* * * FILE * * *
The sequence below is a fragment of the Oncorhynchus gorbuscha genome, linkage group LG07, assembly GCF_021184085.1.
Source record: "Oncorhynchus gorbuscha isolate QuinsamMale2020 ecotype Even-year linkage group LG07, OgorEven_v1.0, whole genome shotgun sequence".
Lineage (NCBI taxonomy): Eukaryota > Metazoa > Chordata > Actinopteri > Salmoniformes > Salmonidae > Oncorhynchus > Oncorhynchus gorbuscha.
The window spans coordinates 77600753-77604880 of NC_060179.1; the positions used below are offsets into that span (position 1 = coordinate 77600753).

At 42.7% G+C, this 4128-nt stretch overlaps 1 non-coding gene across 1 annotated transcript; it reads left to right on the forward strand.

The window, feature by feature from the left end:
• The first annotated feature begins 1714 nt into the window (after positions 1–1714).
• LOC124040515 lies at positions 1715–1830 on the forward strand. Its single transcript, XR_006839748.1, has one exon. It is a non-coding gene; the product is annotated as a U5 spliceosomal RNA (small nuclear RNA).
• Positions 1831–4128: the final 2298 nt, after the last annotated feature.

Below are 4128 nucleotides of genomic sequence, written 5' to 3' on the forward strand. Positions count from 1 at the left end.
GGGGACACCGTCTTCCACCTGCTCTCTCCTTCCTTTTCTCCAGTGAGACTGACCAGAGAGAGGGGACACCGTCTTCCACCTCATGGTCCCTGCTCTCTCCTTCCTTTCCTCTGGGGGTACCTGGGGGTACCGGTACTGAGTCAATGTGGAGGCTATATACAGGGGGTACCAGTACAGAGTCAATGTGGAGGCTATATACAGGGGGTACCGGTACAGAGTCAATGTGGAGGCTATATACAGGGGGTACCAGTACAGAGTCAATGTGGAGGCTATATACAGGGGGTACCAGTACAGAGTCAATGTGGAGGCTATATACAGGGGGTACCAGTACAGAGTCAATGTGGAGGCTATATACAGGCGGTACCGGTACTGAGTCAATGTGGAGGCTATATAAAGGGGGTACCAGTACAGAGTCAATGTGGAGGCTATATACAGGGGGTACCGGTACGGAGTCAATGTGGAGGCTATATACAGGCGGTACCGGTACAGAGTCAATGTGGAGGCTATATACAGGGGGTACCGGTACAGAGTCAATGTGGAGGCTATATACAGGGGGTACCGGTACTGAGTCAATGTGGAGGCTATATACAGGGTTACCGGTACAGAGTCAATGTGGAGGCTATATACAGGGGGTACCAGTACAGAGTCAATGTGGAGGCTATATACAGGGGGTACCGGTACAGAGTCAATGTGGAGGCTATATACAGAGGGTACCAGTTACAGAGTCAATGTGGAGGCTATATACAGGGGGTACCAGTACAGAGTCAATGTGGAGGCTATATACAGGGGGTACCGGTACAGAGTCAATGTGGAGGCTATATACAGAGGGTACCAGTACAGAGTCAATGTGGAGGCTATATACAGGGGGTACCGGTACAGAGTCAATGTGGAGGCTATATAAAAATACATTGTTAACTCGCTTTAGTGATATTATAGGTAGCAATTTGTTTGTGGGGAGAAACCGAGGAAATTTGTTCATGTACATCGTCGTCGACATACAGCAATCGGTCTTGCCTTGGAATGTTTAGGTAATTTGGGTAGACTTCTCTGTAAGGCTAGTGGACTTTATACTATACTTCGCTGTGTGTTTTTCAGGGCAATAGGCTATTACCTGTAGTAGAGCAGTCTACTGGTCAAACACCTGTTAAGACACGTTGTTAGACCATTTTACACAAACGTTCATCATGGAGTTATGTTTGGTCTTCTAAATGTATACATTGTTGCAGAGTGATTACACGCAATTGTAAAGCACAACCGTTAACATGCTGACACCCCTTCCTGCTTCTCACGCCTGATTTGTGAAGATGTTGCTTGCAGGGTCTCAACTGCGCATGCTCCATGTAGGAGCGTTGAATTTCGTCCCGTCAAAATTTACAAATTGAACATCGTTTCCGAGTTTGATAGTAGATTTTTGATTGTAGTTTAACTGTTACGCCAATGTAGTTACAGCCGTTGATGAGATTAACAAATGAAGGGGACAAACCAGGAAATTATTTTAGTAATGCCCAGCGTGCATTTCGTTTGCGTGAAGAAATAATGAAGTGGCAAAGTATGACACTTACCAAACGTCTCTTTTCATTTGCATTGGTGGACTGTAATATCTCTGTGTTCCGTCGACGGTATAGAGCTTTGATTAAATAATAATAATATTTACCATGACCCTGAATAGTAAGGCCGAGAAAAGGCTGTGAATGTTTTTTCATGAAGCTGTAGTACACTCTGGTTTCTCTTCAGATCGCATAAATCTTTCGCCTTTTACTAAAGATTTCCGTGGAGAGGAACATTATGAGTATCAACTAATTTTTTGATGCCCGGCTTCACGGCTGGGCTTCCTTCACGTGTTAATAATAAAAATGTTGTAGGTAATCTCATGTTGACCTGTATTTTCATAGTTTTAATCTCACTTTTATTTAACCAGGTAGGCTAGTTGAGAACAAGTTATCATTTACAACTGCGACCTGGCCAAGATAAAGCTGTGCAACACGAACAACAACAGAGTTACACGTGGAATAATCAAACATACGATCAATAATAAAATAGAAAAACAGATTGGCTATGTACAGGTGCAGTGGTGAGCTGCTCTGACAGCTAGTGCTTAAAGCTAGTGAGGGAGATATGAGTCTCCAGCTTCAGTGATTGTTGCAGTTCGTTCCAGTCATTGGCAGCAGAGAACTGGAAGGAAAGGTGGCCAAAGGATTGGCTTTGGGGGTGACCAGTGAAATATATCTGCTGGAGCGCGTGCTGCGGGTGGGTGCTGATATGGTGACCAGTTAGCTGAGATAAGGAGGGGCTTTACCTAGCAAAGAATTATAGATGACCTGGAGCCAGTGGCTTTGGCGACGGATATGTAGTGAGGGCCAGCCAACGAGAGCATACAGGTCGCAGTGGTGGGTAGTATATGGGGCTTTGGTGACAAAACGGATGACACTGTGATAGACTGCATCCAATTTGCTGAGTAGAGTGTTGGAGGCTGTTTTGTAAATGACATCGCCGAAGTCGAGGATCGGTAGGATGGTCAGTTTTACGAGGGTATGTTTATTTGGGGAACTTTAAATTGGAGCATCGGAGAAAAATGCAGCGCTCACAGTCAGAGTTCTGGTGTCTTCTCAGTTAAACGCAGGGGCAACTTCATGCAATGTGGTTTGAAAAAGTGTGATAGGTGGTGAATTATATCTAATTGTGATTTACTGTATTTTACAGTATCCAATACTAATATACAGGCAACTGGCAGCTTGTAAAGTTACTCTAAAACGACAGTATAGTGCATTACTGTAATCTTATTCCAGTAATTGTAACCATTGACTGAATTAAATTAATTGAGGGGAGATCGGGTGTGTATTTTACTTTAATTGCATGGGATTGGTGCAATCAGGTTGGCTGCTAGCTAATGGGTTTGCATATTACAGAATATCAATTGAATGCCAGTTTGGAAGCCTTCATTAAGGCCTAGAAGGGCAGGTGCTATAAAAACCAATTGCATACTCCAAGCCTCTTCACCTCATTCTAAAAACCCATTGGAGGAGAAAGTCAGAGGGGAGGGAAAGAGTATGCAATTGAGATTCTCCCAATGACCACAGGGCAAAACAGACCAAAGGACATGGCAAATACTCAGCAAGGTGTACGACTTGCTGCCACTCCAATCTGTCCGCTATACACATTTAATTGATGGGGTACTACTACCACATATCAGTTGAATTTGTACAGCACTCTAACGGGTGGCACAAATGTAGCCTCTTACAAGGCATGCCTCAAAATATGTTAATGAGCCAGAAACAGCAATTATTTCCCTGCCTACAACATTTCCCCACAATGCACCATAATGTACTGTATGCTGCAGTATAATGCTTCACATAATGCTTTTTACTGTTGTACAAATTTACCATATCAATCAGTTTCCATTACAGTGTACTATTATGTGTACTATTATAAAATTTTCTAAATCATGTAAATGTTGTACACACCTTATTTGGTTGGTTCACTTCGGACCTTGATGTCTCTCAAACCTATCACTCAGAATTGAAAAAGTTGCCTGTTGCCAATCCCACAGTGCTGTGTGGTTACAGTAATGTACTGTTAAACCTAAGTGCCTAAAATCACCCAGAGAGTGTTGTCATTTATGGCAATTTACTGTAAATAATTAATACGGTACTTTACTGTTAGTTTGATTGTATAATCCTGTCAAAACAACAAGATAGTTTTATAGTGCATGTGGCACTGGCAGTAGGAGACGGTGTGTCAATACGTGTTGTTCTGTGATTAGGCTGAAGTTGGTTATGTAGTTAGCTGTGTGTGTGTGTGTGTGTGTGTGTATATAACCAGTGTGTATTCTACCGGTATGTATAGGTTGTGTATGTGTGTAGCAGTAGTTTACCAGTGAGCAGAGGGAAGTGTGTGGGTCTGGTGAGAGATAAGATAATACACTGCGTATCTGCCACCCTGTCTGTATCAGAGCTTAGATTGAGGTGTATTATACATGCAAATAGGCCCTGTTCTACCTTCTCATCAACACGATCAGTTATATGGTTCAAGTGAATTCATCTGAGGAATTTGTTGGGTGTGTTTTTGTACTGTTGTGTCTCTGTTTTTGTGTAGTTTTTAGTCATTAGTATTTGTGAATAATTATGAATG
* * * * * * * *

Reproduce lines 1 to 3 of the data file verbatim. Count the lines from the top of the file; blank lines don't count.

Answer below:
The sequence below is a fragment of the Oncorhynchus gorbuscha genome, linkage group LG07, assembly GCF_021184085.1.
Source record: "Oncorhynchus gorbuscha isolate QuinsamMale2020 ecotype Even-year linkage group LG07, OgorEven_v1.0, whole genome shotgun sequence".
Lineage (NCBI taxonomy): Eukaryota > Metazoa > Chordata > Actinopteri > Salmoniformes > Salmonidae > Oncorhynchus > Oncorhynchus gorbuscha.